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A story of discovery...and uBITX #ubitx


Rob Snow
 

I discovered the uBITX around Christmas and had promised myself that when I Extra'ed, I'd setup my first HF shack.  The uBITX removed the financial barrier and two weeks after I discovered the uBITX I passed my Extra (50 of 50, to brag a bit) and the adventure was in full-swing.  I was aware of the anecdote of not to QRP for your first rig, but some frustration and failures do not dissuade me easily.

I decided against building my own antenna for my first go as the uBITX was already going to be somewhat of a variable and less variables == better, so I decided against my own wire+matchbox (9:1 or 64:1 unun was my plan) and went with an EFHW from MyAntennas, which seemed pretty well regarded.  I learned about configurations, gotchas of EF's, radiation patterns and about slingshotting fishing weights over tree limbs.

While waiting for my uBITX to ship I read mercilessly, every single post.  If there was a part number, I went and read.  If there was something I needed, I ordered it. (I have a stash of 2822's, sockets, IRF510's, RD16 and BN's sitting around).  Bought a new soldering iron, bought a handful of newly discovered SMD practice boards and then read some more.

My uBITX arrived and had the dreaded WX, but I was not discouraged for I had a stash of step-downs from eBay.  I rushed putting my uBITX together with a build that aesthetically belongs in class of what not to look like.  I printed a mic enclosure and a double paddle (I've been practicing my CW regularly) and brought it to life.  There were VOICES on my radio!  I tried some SSB CQ, but my output looked very low...some to follow-up on.

Next I built an audio interface (easy digi, but without the kit) and tried some FT8 because I have two young helpers who need to see results...they make activist investors look like puppy dogs, they don't want to hear daddy endlessly calling CQ, they need action!

I had my first uBITX QSO on FT8 last week and with my helpers we look at the map everyday.  We worked Mexico and down to Colombia shortly after.  Last night we managed our first FT8 QSO's across the pond to Slovenia and Hungary on my junkyard uBITX.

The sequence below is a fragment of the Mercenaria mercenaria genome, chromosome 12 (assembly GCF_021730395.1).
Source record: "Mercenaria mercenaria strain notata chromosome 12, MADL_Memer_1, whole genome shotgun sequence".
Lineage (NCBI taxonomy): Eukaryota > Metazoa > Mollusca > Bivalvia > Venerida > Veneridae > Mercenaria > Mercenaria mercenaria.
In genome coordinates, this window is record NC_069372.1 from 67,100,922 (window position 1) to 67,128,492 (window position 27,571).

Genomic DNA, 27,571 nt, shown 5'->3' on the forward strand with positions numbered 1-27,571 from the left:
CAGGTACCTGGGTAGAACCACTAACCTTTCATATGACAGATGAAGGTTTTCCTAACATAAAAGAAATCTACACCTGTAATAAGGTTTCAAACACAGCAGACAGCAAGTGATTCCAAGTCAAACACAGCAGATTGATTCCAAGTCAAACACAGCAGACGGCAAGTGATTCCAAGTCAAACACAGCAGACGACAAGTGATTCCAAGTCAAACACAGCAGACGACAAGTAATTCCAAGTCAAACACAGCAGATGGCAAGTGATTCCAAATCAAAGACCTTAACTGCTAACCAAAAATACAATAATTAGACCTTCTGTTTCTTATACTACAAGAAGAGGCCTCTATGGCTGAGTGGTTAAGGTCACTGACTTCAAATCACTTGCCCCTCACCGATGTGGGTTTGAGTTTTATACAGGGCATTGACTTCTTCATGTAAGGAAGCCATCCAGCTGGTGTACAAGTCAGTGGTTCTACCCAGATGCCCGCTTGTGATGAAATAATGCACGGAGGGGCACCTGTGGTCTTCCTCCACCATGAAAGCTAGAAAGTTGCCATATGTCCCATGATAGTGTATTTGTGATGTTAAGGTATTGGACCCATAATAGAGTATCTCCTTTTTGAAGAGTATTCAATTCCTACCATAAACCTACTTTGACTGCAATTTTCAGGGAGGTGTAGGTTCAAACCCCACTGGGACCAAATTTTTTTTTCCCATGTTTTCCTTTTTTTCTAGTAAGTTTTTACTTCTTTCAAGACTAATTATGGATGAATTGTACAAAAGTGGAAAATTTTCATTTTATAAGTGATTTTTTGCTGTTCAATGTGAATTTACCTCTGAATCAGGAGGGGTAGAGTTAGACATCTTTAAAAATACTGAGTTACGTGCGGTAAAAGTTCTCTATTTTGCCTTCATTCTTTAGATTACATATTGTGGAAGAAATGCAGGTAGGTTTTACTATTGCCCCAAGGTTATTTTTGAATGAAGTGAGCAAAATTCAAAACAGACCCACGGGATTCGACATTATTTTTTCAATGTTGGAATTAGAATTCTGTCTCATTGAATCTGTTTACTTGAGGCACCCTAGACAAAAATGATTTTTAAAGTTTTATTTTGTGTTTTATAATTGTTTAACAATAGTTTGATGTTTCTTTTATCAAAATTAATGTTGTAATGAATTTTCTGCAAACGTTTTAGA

I write this not for myself, but because all this happened because of the fact that the uBITX being available changed a "someday" into a "Hmm, I can do this right now" and ignited a grand adventure for myself and a couple of young men.

Next up are CW and SSB QSO!  I've already met a local HF'er via FT8 who's going to be my testbed for SSB and I'm practicing for my first QRS CW QSO.

Thank you Ashhar for making our little hackable platform of discovery and thank you to the community for imparting the "Yeah, I can do this" motivation...without both this adventure and these discoveries probably didn't happen.

73 Rob AG5OV


Tim Gorman
 

Good for you!

The ubitx is a veritable cornucopia of knowledge opportunities. Start
with the explanation of how each section of the rig works, it's there
on hfsignals. There is all kinds of info on the internet about how
mixers work, filters work, demodulators and modulators work, etc.

It will be a lifetime journey.

tim ab0wr

On Sat, 31 Mar 2018 09:52:45 -0700
"Rob Snow" <rsnow@...> wrote:

I discovered the uBITX around Christmas and had promised myself that
when I Extra'ed, I'd setup my first HF shack.  The uBITX removed the
financial barrier and two weeks after I discovered the uBITX I passed
my Extra (50 of 50, to brag a bit) and the adventure was in
full-swing.  I was aware of the anecdote of not to QRP for your first
rig, but some frustration and failures do not dissuade me easily.

I decided against building my own antenna for my first go as the
uBITX was already going to be somewhat of a variable and less
variables == better, so I decided against my own wire+matchbox (9:1
or 64:1 unun was my plan) and went with an EFHW from MyAntennas,
which seemed pretty well regarded.  I learned about configurations,
gotchas of EF's, radiation patterns and about slingshotting fishing
weights over tree limbs.

While waiting for my uBITX to ship I read mercilessly, every single
post.  If there was a part number, I went and read.  If there was
something I needed, I ordered it. (I have a stash of 2822's, sockets,
IRF510's, RD16 and BN's sitting around).  Bought a new soldering
iron, bought a handful of newly discovered SMD practice boards and
then read some more.

My uBITX arrived and had the dreaded WX, but I was not discouraged
for I had a stash of step-downs from eBay.  I rushed putting my uBITX
together with a build that aesthetically belongs in class of what not
to look like.  I printed a mic enclosure and a double paddle (I've
been practicing my CW regularly) and brought it to life.  There were
VOICES on my radio!  I tried some SSB CQ, but my output looked very
low...some to follow-up on.

Next I built an audio interface (easy digi, but without the kit) and
tried some FT8 because I have two young helpers who need to see